AmylaseEsophageal rupture
ADATuberculosis (measured if pleural fluid lymphocytosis is present)
Cholesterol crystals
Chylothorax or pseudochylothorax
If additional tests did not reveal any cause:
❑ Perform contrast enhanced CT
If additional tests diagnosed the effusion:
❑ Treat accordingly
❑ Treat the cause if diagnosed
If no diagnosis found:
❑ Proceed with imaging guided pleural biopsy OR
No diagnosis found?
❑ Proceed with bronchoscopy (if bronchial obstruction is suspected clinically)
❑ Treat accordingly if diagnosed
No diagnosis found?
Diagnose as non specific pleuritis
Reconsider following causes

Pulmonary embolism

Heart failure
❑ Treat accordingly ifdiagnosed
Observation if no cause found

CT: Computerized Tomography


  • Do not aspirate bilateral pleural effusion in a clinical setting suggesting of a transudate, unless the effusion fails to respond to therapy.
  • Obtain detailed drug history, as some drugs can cause pleural effusion such as methotrexate, amiodarone, phenytoin, nitrofurantoin, beta-blockers.
  • Keep a high suspicion for pulmonary embolism in pleural effusion cases.
  • Aspirate pleural fluid with a fine bore (21 G) needle and a 50 ml syringe with ultrasound guidance.
  • Aspirate pleural fluid into a heparinised blood gas syringe if infection is suspected and pleural fluid pH is needed to be done.
  • Send some of the pleural fluid sample in blood culture bottles if infection is suspected, particularly for anaerobic organisms.
  • Centrifuge pleural fluid sample if aspiration is milky to distinguish between empyema and lipid effusions.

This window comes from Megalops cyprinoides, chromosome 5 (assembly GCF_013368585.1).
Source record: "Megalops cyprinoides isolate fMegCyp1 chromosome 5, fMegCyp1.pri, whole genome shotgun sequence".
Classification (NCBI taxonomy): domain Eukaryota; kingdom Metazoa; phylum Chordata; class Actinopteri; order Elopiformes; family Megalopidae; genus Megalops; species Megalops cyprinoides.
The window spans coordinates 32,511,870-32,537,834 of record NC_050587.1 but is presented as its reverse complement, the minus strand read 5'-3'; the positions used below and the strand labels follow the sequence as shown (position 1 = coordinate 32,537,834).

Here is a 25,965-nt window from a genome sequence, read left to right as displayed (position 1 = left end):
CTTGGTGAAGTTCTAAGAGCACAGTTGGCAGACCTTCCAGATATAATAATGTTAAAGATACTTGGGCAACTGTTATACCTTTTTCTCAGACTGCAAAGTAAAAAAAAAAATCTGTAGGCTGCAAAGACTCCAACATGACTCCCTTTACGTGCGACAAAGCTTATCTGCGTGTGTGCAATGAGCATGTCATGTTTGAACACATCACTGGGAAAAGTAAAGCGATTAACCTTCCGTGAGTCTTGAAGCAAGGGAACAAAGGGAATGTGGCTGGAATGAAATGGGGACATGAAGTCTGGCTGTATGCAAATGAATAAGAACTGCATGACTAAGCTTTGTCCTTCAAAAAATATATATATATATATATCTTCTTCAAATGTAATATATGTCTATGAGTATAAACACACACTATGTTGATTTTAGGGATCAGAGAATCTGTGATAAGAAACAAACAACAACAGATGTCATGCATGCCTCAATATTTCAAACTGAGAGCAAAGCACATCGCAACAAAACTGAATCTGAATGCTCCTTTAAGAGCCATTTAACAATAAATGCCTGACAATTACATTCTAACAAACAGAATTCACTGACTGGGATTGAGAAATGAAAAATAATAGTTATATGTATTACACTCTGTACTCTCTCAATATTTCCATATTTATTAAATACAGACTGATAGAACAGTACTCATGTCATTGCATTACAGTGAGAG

• Interpretation of centrifuged sample:
Supernatant Interpretation
Clear Empyema (turbid fluid was due to cell debris)
Turbid Chylothorax or pseudochylothorax
Differential cell counts
Neutrophil predominant
Lymphocyte predominant (>50% lymphocytes)
Eosinophil predominant (≥ 10% eosinophils)
Cardiac failure
❑ Rheumatoid pleurisy
CABG effusion
❑ Air or blood in the effusion fluid
Parapneumonic effusion
❑ Benign asbestosis
Churg-strauss syndrome
Pulmonary infarction
❑ Parasitic infection
  • Consider following causes if pleural fluid pH is < 7.30:
* Malignancy
* Rheumatoid arthritis
* Esophageal rupture
* Tuberculosis
  • Interpret cytology report of pleural fluid as follows:
Result Interpretation
Inadequate sample No mesothelial cells detected
No malignant cells seen Sample is adequate; no atypical cells seen;malignancy is not excluded
Atypical cells Inflammatory or malignant cells; further investigation required
Suspicious malignancy Cells with few malignant features present; no definitive malignant cells present
Malignant Definite malignant cells detected; further immunocytochemistry required


  • Do not allow pleural aspirate to come in touch with local anesthetic or air if pleural fluid pH is needed to be measured.


  1. Light RW (2002). "Clinical practice. Pleural effusion". N Engl J Med. 346 (25): 1971–7. doi:10.1056/NEJMcp010731. PMID 12075059.
  2. Maskell N, British Thoracic Society Pleural Disease Guideline Group (2010). "British Thoracic Society Pleural Disease Guidelines--2010 update". Thorax. 65 (8): 667–9. doi:10.1136/thx.2010.140236. PMID 20685739.